Wednesday, April 23, 2008

Syria - ous Discussions

Per the Los Angeles Times, CIA tomorrow officials will brief tomorrow several congressional committees on the Syrian installation which Israel bombed last September. They will confirm what has been suspected since the bombing -- that Syria with North Korean aid was building a nuclear reactor that could produce plutonium for nuclear weapons. This disclosure will also confirm the extremely close cooperation and convergence of interests between the United States and Israel in planning and conducting the raid.

The closed briefings are sure to raise lawmakers' and pundits' questions about the Bush administration's current willingness to ease sanctions against North Korea in return for further accounting by the latter of its nuclear program and evidence of its dismantling. There will also be more questions about the effectiveness of current efforts to stop Iran's nuclear development program, especially since many observers saw the raid on Syria as a rehearsal for raids of suspected Iranian nuclearinstallations. On that issue, Iranian President Ahmadinejad reiterated today that Iran would continue its nuclear program, while the International Atomic Economic Agency (IAEA) announced it had received a note from Iran promising cooperation in clarifying whether the nuclear program was involved in the development of weapons. Iran has maintained the program is for only peaceful purposes and the US National Intelligence Estimate on Iran, issued earlier this year, partly supported that assertion.

Another question about the CIA briefing: Why is it coming now, after months of intense secrecy and stonewalling. One answer would link the timing to possibly serious developments in the Syria-Israel relationship. A Syrian official disclosed on Monday that President Bashir al-Asad and Israel PM Ehud Olmert have been discussing through Turkish intermediaries the resumption of peace negotiations. A semi-official Syrian source yesterday said that Olmert had stated Israel's willingness to withdraw from the Golan Heights in return for a full-peace with Syria, including security measure like demilitarization. Al-Asad has said he wants open negotiations with Israel, but since his and the ruling Baath Party's prime interest is the return of the Golan Heights to Syria, there are not huge obstacles on the Syrian side in getting to "Yes." Except, maybe, reluctance in selling out its Hezbollah and Hamas clients and breaking with its ally Iran.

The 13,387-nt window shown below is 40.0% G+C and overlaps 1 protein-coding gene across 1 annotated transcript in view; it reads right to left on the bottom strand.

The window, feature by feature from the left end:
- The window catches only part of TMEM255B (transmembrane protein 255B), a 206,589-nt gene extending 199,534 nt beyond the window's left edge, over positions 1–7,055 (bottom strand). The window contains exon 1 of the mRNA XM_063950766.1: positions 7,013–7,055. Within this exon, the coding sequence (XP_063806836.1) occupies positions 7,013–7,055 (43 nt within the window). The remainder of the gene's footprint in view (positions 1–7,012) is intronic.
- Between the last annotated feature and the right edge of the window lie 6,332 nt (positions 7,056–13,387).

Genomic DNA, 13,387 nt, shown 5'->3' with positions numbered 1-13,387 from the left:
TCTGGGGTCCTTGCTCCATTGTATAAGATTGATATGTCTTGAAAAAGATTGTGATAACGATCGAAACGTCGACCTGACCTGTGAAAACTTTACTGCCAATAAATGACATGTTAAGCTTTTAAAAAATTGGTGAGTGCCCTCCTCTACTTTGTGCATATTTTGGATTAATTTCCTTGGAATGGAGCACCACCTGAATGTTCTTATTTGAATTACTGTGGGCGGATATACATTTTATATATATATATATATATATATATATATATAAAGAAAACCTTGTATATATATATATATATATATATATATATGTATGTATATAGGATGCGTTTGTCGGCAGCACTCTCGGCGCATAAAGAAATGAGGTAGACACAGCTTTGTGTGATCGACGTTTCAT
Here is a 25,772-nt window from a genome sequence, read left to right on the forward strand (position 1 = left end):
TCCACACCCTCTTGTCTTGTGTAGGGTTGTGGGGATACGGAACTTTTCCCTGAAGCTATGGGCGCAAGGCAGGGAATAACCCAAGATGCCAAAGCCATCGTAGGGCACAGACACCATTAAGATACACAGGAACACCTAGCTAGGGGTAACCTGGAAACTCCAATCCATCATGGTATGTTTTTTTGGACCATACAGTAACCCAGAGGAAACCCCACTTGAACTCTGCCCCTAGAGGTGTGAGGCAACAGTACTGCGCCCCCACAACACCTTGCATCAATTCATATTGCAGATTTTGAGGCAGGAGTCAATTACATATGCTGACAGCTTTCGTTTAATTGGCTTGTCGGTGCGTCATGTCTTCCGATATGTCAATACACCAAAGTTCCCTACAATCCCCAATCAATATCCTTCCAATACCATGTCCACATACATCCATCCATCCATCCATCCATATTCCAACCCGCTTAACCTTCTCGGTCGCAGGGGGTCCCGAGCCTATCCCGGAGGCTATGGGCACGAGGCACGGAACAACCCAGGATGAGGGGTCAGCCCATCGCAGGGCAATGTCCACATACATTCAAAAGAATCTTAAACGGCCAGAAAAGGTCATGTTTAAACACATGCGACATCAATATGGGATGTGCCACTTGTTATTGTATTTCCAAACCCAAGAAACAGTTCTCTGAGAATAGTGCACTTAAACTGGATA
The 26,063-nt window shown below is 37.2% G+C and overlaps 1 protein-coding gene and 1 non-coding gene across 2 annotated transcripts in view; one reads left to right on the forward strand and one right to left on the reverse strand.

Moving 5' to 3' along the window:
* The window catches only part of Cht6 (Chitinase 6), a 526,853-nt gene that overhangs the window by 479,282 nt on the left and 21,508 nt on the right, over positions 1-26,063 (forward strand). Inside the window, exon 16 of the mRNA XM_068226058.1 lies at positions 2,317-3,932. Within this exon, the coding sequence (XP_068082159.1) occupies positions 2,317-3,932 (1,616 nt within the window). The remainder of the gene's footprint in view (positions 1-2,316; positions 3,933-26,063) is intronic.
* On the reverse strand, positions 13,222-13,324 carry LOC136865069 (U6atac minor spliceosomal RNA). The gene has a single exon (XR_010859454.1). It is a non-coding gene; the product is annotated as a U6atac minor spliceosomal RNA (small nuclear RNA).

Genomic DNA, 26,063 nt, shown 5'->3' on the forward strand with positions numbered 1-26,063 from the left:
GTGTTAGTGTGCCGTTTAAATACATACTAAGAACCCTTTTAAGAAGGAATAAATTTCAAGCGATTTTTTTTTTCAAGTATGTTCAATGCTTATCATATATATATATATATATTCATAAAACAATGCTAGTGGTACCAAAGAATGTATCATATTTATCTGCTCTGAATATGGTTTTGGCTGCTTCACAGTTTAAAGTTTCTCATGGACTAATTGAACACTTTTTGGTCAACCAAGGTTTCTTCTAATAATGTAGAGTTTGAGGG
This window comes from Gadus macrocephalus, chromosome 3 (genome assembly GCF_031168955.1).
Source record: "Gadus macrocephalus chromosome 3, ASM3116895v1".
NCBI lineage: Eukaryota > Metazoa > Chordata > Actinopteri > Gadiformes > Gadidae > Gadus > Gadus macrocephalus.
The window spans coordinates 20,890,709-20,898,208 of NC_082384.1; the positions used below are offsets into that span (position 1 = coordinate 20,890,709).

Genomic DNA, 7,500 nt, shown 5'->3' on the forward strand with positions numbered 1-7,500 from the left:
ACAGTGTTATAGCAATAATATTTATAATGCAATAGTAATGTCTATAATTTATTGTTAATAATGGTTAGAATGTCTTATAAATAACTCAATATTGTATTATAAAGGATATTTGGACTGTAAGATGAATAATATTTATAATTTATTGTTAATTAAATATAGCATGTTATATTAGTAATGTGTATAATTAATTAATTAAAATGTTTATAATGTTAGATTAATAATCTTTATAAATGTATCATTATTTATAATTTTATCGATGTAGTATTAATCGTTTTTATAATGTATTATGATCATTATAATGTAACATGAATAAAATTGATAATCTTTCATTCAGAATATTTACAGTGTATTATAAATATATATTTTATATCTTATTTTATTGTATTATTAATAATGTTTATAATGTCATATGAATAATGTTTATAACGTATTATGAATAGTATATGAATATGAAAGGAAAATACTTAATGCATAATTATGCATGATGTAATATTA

The disclosure now of Syria's febrile nuclear efforts might prod Syria to make nice in public by seeking peace negotiations with Israel. Lacking Iran's energy resources and vast population, Syria is more vulnerable to international pressure and more likely to get it. However tying the CIA briefings tomorrow to a shift in US policy, currently that of shunning Syria, probably attributes too much agility to the Bush administration.

Indeed if the administration and its neo-con coteries are still intent on attacking Iranian nuclear installations before W. leaves office, it would not want to be distracted by peace negotiations between Syria and Israel or have such confuse its Manichean vision of the Middle East. The probability that the administration will push for such an attack increased today, with the appointment of Gen. David Petraeus to head the US Middle East Command. In contrast to his predecessor, who was fired for considering Iran an essential player in the Middle East and urging diplomatic engagement with it, Petraeus has a one dimensional view of Iran. In his recent testimony to Congress, he assigned it major responsibility for the instability in Iraq and appeared to favor confrontation in dealing with its clients and operatives there. He is unlikely to be less hawkish when dealing with Iran in a wider context, especially knowing what moderation cost his predecessor.

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